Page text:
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No, you are not under contract if you signed all the proper objections and rejections within the allotted time period. Because it was contracted that you could back out of the purchase pending the inspections (ONLY if you did so within the allotted time frames), you are owed your earnest money.
Your earnest money cannot be released until both parties have agreed upon what should be done about it. Until the seller signs, they have not agreed to give the earnest money back to you. Each contract should have a section within it that addresses the consequences should both parties disagree; sometimes mediation or arbitration are required. Look through your contract for the section regarding earnest money.
Your contract to purchase the house is, in reality, an Earnest Money Agreement. Earnest money is the seller's sole remedy against a breach of contract by the buyer. If you are in breach of contract, you will lose your earnest money. If you back out as per your agreement, you are entitled to receive your earnest money back. It sounds like the latter.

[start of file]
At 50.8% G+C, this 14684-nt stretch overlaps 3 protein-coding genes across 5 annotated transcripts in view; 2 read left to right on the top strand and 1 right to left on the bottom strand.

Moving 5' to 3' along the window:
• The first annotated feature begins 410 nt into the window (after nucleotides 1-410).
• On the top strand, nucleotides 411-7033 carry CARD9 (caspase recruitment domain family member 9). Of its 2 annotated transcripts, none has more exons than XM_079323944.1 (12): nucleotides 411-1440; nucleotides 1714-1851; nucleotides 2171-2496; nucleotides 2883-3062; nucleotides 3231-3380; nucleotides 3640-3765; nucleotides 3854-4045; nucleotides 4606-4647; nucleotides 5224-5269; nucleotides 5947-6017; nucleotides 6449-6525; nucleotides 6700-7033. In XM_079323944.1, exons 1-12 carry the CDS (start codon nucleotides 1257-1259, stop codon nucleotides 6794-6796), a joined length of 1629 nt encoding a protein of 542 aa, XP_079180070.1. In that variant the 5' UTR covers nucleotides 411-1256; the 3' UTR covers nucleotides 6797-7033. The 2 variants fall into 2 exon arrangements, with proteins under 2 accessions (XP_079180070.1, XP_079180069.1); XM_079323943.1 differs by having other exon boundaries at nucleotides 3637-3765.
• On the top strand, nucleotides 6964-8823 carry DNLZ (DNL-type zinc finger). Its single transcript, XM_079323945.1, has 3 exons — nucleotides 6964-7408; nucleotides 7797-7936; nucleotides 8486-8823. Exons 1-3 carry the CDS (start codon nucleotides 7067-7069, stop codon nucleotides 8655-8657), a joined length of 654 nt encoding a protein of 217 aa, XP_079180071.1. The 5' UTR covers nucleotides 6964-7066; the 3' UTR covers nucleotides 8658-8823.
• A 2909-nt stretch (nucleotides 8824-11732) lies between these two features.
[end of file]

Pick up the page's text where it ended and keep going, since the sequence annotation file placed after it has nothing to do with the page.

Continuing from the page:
It's time to submit a second, more stringent, request for your earnest money. You said that you dealt with the listing agent; as the seller's agent, they are the person to speak with first, and the one to submit the request to. Don't be shy. If the agent is of no help, step up and ask their broker for clarification on the contract and to help you.
Should both of those fail, you can either go to court for your money or let it go.
I think the previous answers are spot on regarding your options of accepting the roof 'as-is' or moving on with your deposit in hand. The real question is to try and understand the owner' objection to finding some sort of compromise with the roof. See if you can work out a solution and make sure to point out the fact that future potential buyers will have the same concern regarding the roof! Your agent should be able to help determine if a comprimise can be worked out! Good luck!
You can sue anyone anytime for anything. This is the land of sue happy people. It doesn't mean you will win.You said it yourself, you "assumed" that the house was in move in condition. Seller disclosures IMO are worthless and that is why you do your own home inspection and due dilligence investigating. You can terminate the contract and ask for your earnest money back or proceed with the house purchase if you think you are getting a deal good enough where you can replace the roof yourself.Naima
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